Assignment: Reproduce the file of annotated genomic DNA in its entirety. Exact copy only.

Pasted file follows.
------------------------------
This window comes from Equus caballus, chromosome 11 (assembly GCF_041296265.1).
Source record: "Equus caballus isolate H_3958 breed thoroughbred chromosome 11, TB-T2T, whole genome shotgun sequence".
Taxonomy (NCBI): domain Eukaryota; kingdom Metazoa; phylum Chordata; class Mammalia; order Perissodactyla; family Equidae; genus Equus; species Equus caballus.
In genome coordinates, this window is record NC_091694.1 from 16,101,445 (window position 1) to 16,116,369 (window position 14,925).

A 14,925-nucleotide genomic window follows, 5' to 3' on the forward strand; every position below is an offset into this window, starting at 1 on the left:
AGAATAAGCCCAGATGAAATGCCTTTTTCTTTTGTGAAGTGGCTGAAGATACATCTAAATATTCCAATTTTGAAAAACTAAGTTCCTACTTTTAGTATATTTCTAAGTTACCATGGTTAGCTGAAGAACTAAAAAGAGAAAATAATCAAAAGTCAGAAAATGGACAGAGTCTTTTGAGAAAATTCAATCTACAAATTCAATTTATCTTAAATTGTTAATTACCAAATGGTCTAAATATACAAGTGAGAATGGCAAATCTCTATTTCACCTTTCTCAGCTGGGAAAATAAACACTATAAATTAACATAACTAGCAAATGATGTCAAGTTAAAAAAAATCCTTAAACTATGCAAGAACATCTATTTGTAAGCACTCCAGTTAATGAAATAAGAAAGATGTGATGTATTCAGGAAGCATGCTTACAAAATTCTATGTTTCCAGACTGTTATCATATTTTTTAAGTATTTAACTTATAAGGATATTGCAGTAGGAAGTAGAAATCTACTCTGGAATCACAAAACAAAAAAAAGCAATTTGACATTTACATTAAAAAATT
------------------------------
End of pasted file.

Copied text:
This window comes from Equus caballus, chromosome 11 (assembly GCF_041296265.1).
Source record: "Equus caballus isolate H_3958 breed thoroughbred chromosome 11, TB-T2T, whole genome shotgun sequence".
Taxonomy (NCBI): domain Eukaryota; kingdom Metazoa; phylum Chordata; class Mammalia; order Perissodactyla; family Equidae; genus Equus; species Equus caballus.
In genome coordinates, this window is record NC_091694.1 from 16,101,445 (window position 1) to 16,116,369 (window position 14,925).

A 14,925-nucleotide genomic window follows, 5' to 3' on the forward strand; every position below is an offset into this window, starting at 1 on the left:
AGAATAAGCCCAGATGAAATGCCTTTTTCTTTTGTGAAGTGGCTGAAGATACATCTAAATATTCCAATTTTGAAAAACTAAGTTCCTACTTTTAGTATATTTCTAAGTTACCATGGTTAGCTGAAGAACTAAAAAGAGAAAATAATCAAAAGTCAGAAAATGGACAGAGTCTTTTGAGAAAATTCAATCTACAAATTCAATTTATCTTAAATTGTTAATTACCAAATGGTCTAAATATACAAGTGAGAATGGCAAATCTCTATTTCACCTTTCTCAGCTGGGAAAATAAACACTATAAATTAACATAACTAGCAAATGATGTCAAGTTAAAAAAAATCCTTAAACTATGCAAGAACATCTATTTGTAAGCACTCCAGTTAATGAAATAAGAAAGATGTGATGTATTCAGGAAGCATGCTTACAAAATTCTATGTTTCCAGACTGTTATCATATTTTTTAAGTATTTAACTTATAAGGATATTGCAGTAGGAAGTAGAAATCTACTCTGGAATCACAAAACAAAAAAAAGCAATTTGACATTTACATTAAAAAATT